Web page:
Appreciating Ichiro’s Love of, and Skill for, the Game Before His Last MLB Season
The Japanese-born star is one of the best ever to play America's national pastime.
If Kevin Costner didn’t already star in the film, For Love of the Game could have been cast with Ichiro Suzuki as its star.
Not based on his non-existent acting skills, but purely on how much the Japanese-born star enjoys being on the baseball diamond.
Consider that prior to this season, 45-year-old Ichiro signed a minor-league contract to stay with the Seattle Mariners for his 19th season in Major League Baseball.
While the details of the contract haven’t been revealed, rest assured Ichiro doesn’t need it as he has earned an estimated $167,081,483 over his MLB career in salary alone, not including endorsement money and appearance fees. That’s also not including Ichiro’s earnings from nine seasons playing professional baseball in Japan.
So, with money in the bank and 27 seasons of professional baseball under his belt, why is this dude still playing? Like Billy Chapel (Costner’s character in the ’99 flick), Ichiro just has got a love jones for baseball.
And that love is equaled, if not surpassed, by the skills Ichiro’s brought to the field and the accomplishments he’s reached over nearly three decades of pro ball.
For those who follow the game, Ichiro’s MLB bona fides are fairly-well known: more than 3,000 hits, more than 2,500 games, more than 500 stolen bases, more than 350 doubles, and a career batting average over .310.
According to Baseball-Reference.com – an authority on such matters – those offensive stats put Suzuki in the same class as Rod Carew, Lou Brock, Kenny Lofton, Max Carey, Doc Cramer, Tony Gwynn, Harry Hooper, Fred Clarke, Sam Rice, and Zack Wheat. Of those 10 ex-MLBers, seven are already in Cooperstown (Carew, Brock, Carey, Gwynn, Hooper, Clarke, Rice), a location that’s guaranteed to hold a bust of Ichiro as soon as he’s first eligible.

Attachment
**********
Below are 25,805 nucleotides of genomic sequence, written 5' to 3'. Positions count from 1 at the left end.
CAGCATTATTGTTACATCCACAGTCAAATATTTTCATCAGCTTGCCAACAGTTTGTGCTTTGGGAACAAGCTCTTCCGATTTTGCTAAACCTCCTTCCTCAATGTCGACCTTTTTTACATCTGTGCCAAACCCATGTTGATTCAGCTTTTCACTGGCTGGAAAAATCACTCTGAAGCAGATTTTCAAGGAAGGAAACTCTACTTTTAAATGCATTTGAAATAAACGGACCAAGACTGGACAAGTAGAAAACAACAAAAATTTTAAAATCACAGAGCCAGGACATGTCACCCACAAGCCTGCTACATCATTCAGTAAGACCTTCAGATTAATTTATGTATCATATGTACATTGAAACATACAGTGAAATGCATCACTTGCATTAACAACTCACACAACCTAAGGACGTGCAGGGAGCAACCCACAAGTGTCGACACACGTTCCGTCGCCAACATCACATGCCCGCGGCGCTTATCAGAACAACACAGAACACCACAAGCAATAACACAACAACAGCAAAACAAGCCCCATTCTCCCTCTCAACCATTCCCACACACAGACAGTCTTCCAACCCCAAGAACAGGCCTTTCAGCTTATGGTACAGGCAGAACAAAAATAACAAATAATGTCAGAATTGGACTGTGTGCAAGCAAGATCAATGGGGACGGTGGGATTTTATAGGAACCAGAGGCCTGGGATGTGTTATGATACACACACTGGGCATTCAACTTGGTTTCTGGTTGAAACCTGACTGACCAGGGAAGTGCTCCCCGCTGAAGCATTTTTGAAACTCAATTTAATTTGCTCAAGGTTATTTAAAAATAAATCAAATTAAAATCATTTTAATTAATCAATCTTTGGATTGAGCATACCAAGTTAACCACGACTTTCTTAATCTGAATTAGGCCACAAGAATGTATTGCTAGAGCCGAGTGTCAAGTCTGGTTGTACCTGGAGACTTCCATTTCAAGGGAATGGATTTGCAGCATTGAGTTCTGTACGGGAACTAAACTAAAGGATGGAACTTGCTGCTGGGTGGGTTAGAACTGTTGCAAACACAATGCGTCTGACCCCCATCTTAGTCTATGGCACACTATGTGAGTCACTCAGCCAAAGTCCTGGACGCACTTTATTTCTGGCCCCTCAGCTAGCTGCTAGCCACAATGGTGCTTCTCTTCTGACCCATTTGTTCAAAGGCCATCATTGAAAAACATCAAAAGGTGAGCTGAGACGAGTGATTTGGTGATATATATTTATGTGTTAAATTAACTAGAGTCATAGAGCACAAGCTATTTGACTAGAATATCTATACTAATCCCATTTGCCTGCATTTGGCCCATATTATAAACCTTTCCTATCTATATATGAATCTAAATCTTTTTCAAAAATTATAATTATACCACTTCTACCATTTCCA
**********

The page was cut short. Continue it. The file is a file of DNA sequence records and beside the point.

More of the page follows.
Then there are the awards Ichiro has added to his trophy shelf since first playing in MLB in 2001 as a 27-year-old: AL MVP (2001), Rookie of the Year (2001), AL Batting title (2001, 2004), All-Star Game MVP (2007), and Silver Slugger (2001, 2007, 2009).
But that’s just half the story. Well, actually two-thirds of it.
Over the course of nine years playing pro ball in Japan, Ichiro actually won a trio of MVPs, giving him four in total if you look at his 18-year career in the U.S. and time abroad as a single entity.
It’s a worthwhile exercise because it demonstrates how dominant Ichiro has been over an extended length of time.
Consider these numbers when you combine Ichiro’s stats from Japan and the U.S.: 3,602 games, 2,078 runs scored, 708 stolen bases, 1,030 walks, 1,309 RBI, 235 home runs, and sparkling.322 batting average.
“Everyone struggles, everyone has been through bad spells, bad halves, bad seasons. In ’97, I hit .223,” second baseman Bret Boone, Ichiro’s teammate on the Mariners, said in the early 2000s. “Think people told me I was done? Last year, I hit .229 the first half. That is scuffling. When most guys can’t find it, they hit .180. When Ichiro can’t find it, he hits .260.”
And though he couldn’t have known at that point, Boone was right as Ichiro has only hit below .260 five times in 27 years of pro baseball and in three of those seasons (1993, 2015, and 2018), he played in fewer than 50 games.
Then there’s his career hit total: 4,367. Considering 3,000 hits is considered the gold standard for baseball and almost guarantees a Hall of Fame induction, the fact that Ichiro has nearly reached that threshold one-and-a-half times over is ridiculous.
And the hit total may not even be his most impressive stat. Twenty-seven years of working as a professional athlete is, in an of itself, an amazing feat. And this year has the chance, albeit not a good one, to be his 28th.
Opening this season on Seattle’s active roster while the team leads off the 2019 MLB season with a two-game slate against the Athletics this week, Ichiro may not make it through the season if his performance at spring training – two hits in 25 at-bats with nine strikeouts – is any indication.
This may be the end of more than a quarter century of dominance. But that doesn’t matter because Ichiro’s legacy is already set in stone.
Or, if you’d prefer, something even harder than stone: diamond.